WASHINGTON, May 5: No US assistance can be provided to Pakistan unless the Obama administration certifies to Congress that Pakistan did not have any information about Osama bin Laden's whereabouts, says a bill introduced in the House of Representatives.The bill has been referred to the House Committee on Foreign Affairs but a growing number of both Republican and Democratic lawmakers are urging their colleagues not to take decisions that may hurt US interests.
“Congress has already appropriated $3 billion in aid to Pakistan for this year,” said Congressman Ted Poe, a Texas Republican, while introducing the bill. “Unless Pakistan can prove that they were not providing sanctuary for America's number one enemy, they should not receive any American aid.”
Co-sponsors — Congressmen Vern Buchanan, John Culberson and Allen West, all Republicans — also want to “punish” Pakistan but many see it as a hasty move.
“It is not the time to back away from Pakistan… but rather a time to strengthen ties,” said House Speaker John Boehner. “It's premature to talk of cutting aid, we both benefit from having a strong bilateral relationship.”
At a hearing on Pakistan in the Senate Committee on Foreign Relations on Thursday, Senator John Kerry urged lawmakers to think what impact their move to stop aid would have.
“Will the forces of violent extremism grow more dominant, eventually overpowering the moderate majority?” he asked. “Or will Pakistanis recommit to… building a stable, moderate democracy?”
John McCain, the senior Republican on the Senate Foreign Relations Committee, warned: “There is a lot at stake there… we need to do what we can to help that country.”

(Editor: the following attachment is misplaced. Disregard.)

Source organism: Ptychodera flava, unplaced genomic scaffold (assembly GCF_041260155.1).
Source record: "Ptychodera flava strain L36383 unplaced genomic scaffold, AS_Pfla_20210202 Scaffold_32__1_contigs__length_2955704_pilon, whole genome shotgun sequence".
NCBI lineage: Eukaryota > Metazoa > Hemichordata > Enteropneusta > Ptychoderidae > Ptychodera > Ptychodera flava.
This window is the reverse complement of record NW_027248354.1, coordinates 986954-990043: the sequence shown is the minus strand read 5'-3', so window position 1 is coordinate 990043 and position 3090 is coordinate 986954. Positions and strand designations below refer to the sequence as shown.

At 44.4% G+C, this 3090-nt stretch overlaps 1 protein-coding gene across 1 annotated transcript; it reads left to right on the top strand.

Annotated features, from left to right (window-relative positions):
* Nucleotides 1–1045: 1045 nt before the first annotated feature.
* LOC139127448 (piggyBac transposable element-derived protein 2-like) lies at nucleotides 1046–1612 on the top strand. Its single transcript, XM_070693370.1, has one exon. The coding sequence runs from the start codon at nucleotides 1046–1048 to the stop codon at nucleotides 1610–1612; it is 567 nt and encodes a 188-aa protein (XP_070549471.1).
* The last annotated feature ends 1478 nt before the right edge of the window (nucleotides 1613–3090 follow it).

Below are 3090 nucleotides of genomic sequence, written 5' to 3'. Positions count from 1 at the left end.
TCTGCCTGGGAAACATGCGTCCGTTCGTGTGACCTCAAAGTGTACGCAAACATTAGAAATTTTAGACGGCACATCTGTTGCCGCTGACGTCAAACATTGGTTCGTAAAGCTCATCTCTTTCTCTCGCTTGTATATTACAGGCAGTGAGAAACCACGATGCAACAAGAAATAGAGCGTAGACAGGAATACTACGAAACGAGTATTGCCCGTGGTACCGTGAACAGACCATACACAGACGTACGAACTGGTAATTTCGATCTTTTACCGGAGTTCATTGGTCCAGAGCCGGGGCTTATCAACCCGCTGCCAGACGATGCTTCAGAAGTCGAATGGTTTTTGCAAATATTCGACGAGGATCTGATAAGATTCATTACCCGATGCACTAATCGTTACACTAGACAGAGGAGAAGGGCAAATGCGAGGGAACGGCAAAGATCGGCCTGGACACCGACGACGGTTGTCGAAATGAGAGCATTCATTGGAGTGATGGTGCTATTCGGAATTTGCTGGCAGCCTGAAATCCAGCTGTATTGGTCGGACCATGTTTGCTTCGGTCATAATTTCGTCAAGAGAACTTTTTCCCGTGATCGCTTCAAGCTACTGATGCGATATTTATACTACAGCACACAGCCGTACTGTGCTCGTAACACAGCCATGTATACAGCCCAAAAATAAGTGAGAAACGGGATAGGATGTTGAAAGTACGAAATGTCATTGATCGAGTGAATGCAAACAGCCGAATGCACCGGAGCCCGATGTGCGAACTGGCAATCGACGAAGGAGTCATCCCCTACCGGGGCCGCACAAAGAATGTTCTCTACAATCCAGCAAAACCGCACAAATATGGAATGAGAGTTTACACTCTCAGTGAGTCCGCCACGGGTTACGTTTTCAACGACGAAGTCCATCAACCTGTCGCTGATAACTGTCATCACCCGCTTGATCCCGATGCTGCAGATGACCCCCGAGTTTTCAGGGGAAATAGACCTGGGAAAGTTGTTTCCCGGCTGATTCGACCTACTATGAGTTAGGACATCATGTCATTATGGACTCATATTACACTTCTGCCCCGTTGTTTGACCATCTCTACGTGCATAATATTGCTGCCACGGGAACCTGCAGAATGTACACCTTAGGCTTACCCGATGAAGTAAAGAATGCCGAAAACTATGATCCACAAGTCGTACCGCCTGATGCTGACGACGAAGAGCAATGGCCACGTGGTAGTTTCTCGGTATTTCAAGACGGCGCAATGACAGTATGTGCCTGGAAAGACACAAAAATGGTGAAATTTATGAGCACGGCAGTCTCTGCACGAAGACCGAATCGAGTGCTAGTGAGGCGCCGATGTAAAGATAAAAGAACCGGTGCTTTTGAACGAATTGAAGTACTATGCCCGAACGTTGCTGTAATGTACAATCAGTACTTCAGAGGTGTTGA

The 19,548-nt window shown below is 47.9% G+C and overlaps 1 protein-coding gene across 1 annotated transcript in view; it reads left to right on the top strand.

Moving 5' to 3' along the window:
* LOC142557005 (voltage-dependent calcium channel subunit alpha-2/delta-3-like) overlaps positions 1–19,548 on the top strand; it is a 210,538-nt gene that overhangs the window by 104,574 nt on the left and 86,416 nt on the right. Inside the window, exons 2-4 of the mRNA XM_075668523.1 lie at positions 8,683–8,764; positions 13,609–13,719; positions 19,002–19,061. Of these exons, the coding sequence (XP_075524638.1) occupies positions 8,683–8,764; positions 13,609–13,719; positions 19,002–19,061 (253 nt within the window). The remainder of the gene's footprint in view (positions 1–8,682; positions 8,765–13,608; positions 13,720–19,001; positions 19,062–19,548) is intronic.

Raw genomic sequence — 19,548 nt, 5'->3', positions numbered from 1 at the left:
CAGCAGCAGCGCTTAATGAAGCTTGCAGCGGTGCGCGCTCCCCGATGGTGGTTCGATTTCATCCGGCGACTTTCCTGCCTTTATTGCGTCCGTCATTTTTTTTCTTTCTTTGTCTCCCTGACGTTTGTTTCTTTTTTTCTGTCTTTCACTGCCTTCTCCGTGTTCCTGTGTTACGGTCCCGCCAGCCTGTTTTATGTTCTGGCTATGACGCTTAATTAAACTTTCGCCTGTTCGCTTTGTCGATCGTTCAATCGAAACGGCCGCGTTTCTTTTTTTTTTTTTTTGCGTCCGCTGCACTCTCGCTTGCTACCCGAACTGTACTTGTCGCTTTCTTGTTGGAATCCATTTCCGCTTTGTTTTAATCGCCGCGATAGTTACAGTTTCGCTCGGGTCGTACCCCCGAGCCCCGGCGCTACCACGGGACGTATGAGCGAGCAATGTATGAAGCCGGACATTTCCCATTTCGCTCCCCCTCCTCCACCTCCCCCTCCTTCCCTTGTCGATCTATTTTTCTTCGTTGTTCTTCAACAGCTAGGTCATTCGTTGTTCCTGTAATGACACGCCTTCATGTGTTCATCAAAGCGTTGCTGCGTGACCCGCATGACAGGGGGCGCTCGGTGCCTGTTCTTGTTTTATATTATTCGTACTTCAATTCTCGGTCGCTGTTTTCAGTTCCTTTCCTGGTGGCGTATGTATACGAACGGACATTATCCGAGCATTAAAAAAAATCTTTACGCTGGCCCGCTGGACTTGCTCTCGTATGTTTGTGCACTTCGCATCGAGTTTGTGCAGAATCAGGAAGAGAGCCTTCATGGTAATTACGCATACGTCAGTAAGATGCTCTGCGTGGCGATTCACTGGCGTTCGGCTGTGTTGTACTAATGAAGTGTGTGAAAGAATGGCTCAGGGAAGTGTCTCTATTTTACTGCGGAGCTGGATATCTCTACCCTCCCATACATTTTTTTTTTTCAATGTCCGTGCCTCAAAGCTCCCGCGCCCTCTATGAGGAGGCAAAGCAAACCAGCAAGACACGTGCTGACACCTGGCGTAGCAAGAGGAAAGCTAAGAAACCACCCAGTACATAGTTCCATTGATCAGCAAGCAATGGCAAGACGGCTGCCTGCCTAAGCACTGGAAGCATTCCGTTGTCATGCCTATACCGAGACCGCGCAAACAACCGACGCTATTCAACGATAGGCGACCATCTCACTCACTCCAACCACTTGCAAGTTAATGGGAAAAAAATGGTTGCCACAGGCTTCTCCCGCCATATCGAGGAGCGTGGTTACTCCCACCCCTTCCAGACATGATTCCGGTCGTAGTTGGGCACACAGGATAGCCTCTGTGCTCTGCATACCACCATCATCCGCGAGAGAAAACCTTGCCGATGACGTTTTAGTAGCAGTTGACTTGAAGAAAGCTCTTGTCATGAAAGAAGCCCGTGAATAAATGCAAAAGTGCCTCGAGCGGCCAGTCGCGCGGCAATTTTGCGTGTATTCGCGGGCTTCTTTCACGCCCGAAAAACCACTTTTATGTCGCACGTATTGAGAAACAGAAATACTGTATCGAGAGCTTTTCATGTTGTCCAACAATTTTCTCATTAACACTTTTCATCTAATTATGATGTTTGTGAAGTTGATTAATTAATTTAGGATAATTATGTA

This act shall take effect on the date of its enactment and shall apply to amounts allocated for assistance to Pakistan that are unexpended on or after such date.
But Republican Senator Lindsey Graham warned the lawmakers against acting in haste.
“You cannot trust them and you cannot abandon them,” he said.
Co-sponsor Allen West is not convinced. “Unless we get a clear explanation of what Pakistan knew about the whereabouts of Osama bin Laden, all foreign aid from American taxpayers to this nation needs to cease.”
Some Democrats also want to suspend aid now. “Before we send another dime, we need to know whether Pakistan truly stands with us in the fight against terrorism,” said Democratic Senator Frank Lautenberg. Congressman Dan Burton, co-chairman of the Congressional Pakistan Caucus, urged such lawmakers to “take a breath, take a look at US interests in the long term (and) take a look at the big picture”, he said.
House Armed Services Chairman Buck McKeon said: “I think people who have been married 30 years still have some problems, but they don't get divorced.”
Congressman Ruppersberger, the ranking Democrat on the House Intelligence Committee, argued that “just like we needed Turkey to go into Iraq, Pakistan remains the primary supply route for US forces in Afghanistan”.
Senator Claire McCaskill, another Democrat, said: “We have to be really careful here. We have to go through Pakistan to supply our troops. They have nuclear capability. They are in a very dangerous part of the world.”
Two top Republican lawmakers, Eric Cantor and Jon Kyl also warned against a “knee-jerk” reaction.